Monday, February 19, 2007

'Fish' and 'Chips' 2: Poor man's potatoes

On Friday afternoon an old school friend of mine arrived in Melbourne for the weekend, someone I’ve known for a very long time. Our friendship was forged in 1985 during a rather heated debate about Duran Duran and Wham. As I said, it was a long time ago. Luckily we’ve both moved on in terms of both musical and fashion sense since then. Kylie was down here to farewell a friend of hers who is moving, following her heart, to Switzerland. So, as the visit was last minute and potentially frantic, lunch in the city somewhere was the best option.

After a beautiful meal of crab and red mullet ravioli and a few glasses of very well chilled white wine, it was clear that neither of us could fit anything else in. So, it would seem, my Friday night fish and chips post would be, well, empty. But I had a little something up my sleeve, a meal I had cooked and wanted to share; it’s just that there was no photo. No matter – words alone will have to suffice. Instead, here are two unrelated photographs; a close-up of one of the artists paintings, the other of our cumquat tree. I love that tree.

The fish: When the potatoes are well and truly ready, get your fish on the go – they will take only a moment or two of your attention. Over a high heat, quickly pan-fry King George Whiting fillets (or any thin, delicious white fish) in a little butter and grated orange zest. Cook for 2-3 minutes, skin side down. Flip over and cook for 1 minute longer. When nearly ready, douse with a good squeeze of orange juice and allow it all to bubble for another 30 seconds or so. Ready to go.

The potatoes: A peasant dish, Spanish in origin, of slowly cooked potatoes and capsicums (bell peppers). It’s yet another example of how the humblest of ingredients can be elevated something magnificent with little effort. The Artist moaned with pleasure over these. So did I. The fish, so sweetly scented with orange, were a good accompaniment, but these potatoes are a meal in themselves. Fresh bay leaves really do make all the difference here.


Patatas a lo pobre –
serves 4

Or ‘Poor Man’s Potatoes’. All I can say is that things aren’t too bad if this is all you have to eat. Yes, that is a lot of olive oil and it’s not a misprint, but not all of it is eaten, rather it is drained away at the end. You can use it to fry onions (delicious) or anything else for that matter, just make sure that you put the oil in the fridge and use it within a couple of days.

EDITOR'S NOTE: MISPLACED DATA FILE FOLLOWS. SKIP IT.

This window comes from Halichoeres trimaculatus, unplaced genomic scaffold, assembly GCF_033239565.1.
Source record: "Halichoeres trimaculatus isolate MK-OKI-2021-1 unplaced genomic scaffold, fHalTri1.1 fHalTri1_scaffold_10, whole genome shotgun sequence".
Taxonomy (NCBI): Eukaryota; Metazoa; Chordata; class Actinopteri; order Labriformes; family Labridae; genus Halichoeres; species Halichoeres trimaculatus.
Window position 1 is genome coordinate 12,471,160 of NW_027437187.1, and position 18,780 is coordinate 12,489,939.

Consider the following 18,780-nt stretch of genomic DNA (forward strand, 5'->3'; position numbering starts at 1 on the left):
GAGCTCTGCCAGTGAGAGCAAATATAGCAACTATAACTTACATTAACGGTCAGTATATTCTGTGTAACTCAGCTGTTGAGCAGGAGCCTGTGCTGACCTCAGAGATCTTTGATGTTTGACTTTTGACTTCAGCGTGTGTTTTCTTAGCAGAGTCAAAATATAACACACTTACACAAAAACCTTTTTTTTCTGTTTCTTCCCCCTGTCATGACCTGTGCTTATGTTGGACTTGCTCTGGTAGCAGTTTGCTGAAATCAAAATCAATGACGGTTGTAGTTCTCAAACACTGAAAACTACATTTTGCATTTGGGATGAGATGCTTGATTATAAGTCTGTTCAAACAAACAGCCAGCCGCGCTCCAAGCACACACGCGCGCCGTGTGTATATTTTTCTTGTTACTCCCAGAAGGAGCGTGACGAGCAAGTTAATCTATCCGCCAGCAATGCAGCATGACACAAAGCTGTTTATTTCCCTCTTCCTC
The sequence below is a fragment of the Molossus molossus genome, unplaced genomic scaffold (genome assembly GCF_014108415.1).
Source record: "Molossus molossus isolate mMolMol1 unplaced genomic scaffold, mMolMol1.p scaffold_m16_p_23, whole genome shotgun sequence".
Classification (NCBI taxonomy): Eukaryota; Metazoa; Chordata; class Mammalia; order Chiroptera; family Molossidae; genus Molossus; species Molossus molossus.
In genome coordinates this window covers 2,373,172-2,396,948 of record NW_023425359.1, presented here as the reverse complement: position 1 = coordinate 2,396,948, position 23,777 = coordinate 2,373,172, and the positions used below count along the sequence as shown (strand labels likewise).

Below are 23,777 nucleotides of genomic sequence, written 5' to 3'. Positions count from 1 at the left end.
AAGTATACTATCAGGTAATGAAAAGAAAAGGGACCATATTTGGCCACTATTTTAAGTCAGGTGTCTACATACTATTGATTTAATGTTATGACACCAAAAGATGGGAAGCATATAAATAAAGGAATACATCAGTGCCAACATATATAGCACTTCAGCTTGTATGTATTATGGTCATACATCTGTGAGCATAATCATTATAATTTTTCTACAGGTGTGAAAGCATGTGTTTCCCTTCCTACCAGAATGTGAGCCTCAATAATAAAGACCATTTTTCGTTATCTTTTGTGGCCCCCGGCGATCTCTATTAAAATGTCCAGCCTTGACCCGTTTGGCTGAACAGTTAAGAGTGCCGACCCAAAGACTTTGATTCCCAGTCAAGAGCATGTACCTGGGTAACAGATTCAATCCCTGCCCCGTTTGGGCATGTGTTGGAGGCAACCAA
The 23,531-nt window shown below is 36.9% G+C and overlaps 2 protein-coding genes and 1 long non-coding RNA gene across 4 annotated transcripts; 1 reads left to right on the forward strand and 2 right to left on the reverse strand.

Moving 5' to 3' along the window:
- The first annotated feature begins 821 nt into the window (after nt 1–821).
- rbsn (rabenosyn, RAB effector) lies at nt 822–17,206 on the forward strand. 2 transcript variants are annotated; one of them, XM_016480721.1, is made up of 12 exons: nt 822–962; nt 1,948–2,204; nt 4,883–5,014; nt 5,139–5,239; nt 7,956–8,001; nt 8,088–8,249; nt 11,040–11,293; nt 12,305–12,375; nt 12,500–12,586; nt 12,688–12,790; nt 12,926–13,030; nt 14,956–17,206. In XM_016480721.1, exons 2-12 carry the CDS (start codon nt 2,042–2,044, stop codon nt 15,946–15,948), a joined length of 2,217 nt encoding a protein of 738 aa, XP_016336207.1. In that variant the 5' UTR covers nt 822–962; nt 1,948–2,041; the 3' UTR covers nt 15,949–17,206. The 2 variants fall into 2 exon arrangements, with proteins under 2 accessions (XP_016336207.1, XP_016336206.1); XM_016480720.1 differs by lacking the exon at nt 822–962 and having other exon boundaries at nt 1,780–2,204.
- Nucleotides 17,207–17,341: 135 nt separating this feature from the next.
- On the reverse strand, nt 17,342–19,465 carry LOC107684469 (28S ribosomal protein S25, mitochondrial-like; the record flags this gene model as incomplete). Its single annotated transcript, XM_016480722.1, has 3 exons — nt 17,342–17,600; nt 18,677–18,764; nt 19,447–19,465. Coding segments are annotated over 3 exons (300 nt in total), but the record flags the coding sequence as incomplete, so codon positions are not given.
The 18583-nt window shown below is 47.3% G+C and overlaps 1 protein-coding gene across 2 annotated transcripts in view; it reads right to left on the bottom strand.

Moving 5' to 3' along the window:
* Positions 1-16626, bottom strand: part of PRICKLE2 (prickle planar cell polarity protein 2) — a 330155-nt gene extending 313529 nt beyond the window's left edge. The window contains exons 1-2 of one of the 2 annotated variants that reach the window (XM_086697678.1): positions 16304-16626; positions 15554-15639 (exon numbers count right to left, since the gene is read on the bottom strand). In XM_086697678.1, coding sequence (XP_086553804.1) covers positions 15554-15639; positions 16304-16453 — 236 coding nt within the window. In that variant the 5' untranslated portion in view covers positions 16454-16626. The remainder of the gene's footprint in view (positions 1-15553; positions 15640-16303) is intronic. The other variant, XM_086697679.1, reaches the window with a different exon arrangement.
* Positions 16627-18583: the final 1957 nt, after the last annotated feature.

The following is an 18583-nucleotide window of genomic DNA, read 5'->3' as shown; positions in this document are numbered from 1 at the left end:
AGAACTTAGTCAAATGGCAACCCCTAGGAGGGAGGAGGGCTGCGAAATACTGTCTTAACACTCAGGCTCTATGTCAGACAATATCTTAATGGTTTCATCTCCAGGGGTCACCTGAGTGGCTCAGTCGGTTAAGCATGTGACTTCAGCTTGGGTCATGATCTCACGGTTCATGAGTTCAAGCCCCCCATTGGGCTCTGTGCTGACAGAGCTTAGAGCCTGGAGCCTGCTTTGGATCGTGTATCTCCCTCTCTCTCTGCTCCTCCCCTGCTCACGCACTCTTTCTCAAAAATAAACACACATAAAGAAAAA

1 cup of extra virgin olive oil

3 large red onions, sliced into thin half moons

6 cloves of garlic, sliced thickly

2 red capsicums, roughly chopped

1 yellow or green capsicum, roughly chopped

3-4 fresh bay leaves

1 kilo of waxy potatoes, desiree or kipfler for example, peeled

A couple of handfuls of cherry tomatoes

Sea salt and pepper

In a large, heavy-based frying pan with a lid, gently heat 5 tablespoons of the olive oil and add the finely sliced onion with a pinch of salt to release their juices. Cook on a low heat, stirring occasionally, for 20 minutes, until softened and translucent. Add the garlic, roughly chopped capsicums and bay leaves. Cook gently for another 15 minutes.

Cut potatoes lengthwise, then cut each piece into 3 chunks and salt lightly. Add the rest of the olive oil to the pan and when it has heated up, add the potatoes and tomatoes. Leave to simmer for 20 minutes with the lid on, then remove the lid and continue to cook for another 20-30 minutes, by which time the potatoes will have cooked through completely when pierced with a skewer. When ready, drain much of the oil off the potatoes through a sieve into a jug. Just enough oil will be left to coat them, making them very beautiful and luscious indeed.

The leftover oil is a boon – store it in a jar and fry onions in it when next making pasta sauce. It is richly flavoured and luscious.

2 comments:

Lucy said...

Must be the Irish in me, but give me potatoes every day of the week and I'll be happy. Your patatas a lo pobre look absolutely delicious. And why, I want to know, do your cumquats look so good when ours are shrivelled little specimens...

BTW, love the close up of the painting...I need to know more about 'the artist'. Oh, and purslane - do you know how lucky you are????

Lucy said...

Ahh, the Artist...We met over a discussion about painting. He was new to it and I was incredibly cynical about it, having spent my uni years at art school. I moved down here to Melbourne soon after that conversation and over the last 5 years his work has blossomed. The close up is of one of his many paintings of the massive cumquat tree in spring. You should see the size of the tree - I will do an arty shot for you - but unfortunately I can't take credit for growing it as it was well and truly established long before we moved in.

I must say that the Artist's passion for painting has rubbed off a little on me and I find myself going back to doing the odd drawing now and again, something that will hopefully keep happening this year!

Thanks Lucy for reminding me how lucky I am!